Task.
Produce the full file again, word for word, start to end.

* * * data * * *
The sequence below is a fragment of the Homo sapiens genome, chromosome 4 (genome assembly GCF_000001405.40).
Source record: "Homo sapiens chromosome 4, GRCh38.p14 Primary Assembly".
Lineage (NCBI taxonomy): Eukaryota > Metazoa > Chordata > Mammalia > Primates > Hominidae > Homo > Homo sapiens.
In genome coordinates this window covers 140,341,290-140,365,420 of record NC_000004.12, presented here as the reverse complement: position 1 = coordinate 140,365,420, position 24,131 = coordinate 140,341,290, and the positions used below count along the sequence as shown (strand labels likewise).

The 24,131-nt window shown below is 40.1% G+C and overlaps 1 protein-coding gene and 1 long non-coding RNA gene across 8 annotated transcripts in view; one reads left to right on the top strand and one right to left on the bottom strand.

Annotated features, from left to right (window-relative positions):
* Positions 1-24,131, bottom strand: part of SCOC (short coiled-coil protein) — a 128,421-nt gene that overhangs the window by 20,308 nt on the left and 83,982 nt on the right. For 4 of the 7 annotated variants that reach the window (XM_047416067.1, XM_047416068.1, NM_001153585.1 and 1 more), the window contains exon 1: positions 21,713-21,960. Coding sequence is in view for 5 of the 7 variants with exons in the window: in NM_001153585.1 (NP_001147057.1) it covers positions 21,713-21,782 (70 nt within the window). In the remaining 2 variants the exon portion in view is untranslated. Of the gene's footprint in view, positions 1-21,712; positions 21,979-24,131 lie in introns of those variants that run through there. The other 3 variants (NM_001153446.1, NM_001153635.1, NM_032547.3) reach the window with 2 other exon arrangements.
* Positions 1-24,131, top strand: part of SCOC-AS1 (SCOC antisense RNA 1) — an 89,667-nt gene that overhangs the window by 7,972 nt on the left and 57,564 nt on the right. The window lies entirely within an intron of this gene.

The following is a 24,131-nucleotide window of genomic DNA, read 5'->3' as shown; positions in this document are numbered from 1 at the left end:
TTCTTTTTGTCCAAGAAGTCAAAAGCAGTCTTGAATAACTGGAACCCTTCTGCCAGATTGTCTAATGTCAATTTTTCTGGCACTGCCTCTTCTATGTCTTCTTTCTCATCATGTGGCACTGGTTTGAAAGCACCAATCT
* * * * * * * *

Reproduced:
The sequence below is a fragment of the Homo sapiens genome, chromosome 4 (genome assembly GCF_000001405.40).
Source record: "Homo sapiens chromosome 4, GRCh38.p14 Primary Assembly".
Lineage (NCBI taxonomy): Eukaryota > Metazoa > Chordata > Mammalia > Primates > Hominidae > Homo > Homo sapiens.
In genome coordinates this window covers 140,341,290-140,365,420 of record NC_000004.12, presented here as the reverse complement: position 1 = coordinate 140,365,420, position 24,131 = coordinate 140,341,290, and the positions used below count along the sequence as shown (strand labels likewise).

The 24,131-nt window shown below is 40.1% G+C and overlaps 1 protein-coding gene and 1 long non-coding RNA gene across 8 annotated transcripts in view; one reads left to right on the top strand and one right to left on the bottom strand.

Annotated features, from left to right (window-relative positions):
* Positions 1-24,131, bottom strand: part of SCOC (short coiled-coil protein) — a 128,421-nt gene that overhangs the window by 20,308 nt on the left and 83,982 nt on the right. For 4 of the 7 annotated variants that reach the window (XM_047416067.1, XM_047416068.1, NM_001153585.1 and 1 more), the window contains exon 1: positions 21,713-21,960. Coding sequence is in view for 5 of the 7 variants with exons in the window: in NM_001153585.1 (NP_001147057.1) it covers positions 21,713-21,782 (70 nt within the window). In the remaining 2 variants the exon portion in view is untranslated. Of the gene's footprint in view, positions 1-21,712; positions 21,979-24,131 lie in introns of those variants that run through there. The other 3 variants (NM_001153446.1, NM_001153635.1, NM_032547.3) reach the window with 2 other exon arrangements.
* Positions 1-24,131, top strand: part of SCOC-AS1 (SCOC antisense RNA 1) — an 89,667-nt gene that overhangs the window by 7,972 nt on the left and 57,564 nt on the right. The window lies entirely within an intron of this gene.

The following is a 24,131-nucleotide window of genomic DNA, read 5'->3' as shown; positions in this document are numbered from 1 at the left end:
TTCTTTTTGTCCAAGAAGTCAAAAGCAGTCTTGAATAACTGGAACCCTTCTGCCAGATTGTCTAATGTCAATTTTTCTGGCACTGCCTCTTCTATGTCTTCTTTCTCATCATGTGGCACTGGTTTGAAAGCACCAATCT